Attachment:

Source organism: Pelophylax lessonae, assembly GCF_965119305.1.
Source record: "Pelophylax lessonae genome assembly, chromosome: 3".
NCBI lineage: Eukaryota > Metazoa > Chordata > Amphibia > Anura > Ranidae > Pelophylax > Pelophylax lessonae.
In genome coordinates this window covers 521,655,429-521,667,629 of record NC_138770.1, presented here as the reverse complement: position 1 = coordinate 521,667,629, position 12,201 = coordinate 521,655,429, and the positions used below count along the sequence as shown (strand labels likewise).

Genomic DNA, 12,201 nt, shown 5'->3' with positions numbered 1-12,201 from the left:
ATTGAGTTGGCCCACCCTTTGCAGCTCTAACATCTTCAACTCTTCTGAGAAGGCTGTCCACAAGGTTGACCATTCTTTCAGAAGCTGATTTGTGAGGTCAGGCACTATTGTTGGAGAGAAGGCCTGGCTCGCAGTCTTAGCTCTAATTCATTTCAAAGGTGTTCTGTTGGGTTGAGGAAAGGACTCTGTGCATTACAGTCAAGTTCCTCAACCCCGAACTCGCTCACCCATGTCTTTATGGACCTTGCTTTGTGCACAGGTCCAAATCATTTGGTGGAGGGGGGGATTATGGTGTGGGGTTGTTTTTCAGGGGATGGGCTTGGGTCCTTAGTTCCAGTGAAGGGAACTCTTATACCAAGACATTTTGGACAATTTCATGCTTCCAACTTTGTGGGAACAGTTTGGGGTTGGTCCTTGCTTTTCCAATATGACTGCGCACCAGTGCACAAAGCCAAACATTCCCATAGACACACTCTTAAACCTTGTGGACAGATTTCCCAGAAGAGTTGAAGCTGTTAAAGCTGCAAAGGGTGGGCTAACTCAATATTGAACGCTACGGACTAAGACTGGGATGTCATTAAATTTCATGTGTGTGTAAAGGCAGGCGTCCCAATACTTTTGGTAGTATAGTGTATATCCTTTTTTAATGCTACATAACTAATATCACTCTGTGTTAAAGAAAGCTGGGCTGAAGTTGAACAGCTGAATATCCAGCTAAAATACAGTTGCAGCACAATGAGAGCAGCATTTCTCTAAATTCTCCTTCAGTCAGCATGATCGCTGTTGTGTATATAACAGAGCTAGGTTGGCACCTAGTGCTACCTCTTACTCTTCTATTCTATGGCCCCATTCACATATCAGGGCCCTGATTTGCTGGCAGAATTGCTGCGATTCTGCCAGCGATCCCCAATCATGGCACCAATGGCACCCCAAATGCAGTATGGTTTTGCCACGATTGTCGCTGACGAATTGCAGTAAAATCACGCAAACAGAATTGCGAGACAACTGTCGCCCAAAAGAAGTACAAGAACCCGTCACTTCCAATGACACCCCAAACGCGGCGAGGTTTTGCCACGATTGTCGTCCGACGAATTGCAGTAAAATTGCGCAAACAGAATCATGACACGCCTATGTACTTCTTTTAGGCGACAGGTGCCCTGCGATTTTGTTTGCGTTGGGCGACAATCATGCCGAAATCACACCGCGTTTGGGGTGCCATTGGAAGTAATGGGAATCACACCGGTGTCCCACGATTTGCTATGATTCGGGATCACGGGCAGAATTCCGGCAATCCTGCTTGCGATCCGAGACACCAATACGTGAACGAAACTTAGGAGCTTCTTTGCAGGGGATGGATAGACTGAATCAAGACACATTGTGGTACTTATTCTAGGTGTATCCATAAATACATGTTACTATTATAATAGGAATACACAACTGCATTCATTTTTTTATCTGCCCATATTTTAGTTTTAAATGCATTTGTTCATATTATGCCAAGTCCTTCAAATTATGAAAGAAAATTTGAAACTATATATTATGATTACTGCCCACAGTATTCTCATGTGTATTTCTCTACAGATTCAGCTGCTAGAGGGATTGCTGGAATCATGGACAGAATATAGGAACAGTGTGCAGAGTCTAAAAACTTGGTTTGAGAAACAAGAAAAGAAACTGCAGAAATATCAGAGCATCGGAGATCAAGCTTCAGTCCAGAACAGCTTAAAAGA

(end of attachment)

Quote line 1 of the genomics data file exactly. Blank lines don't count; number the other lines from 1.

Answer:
Source organism: Pelophylax lessonae, assembly GCF_965119305.1.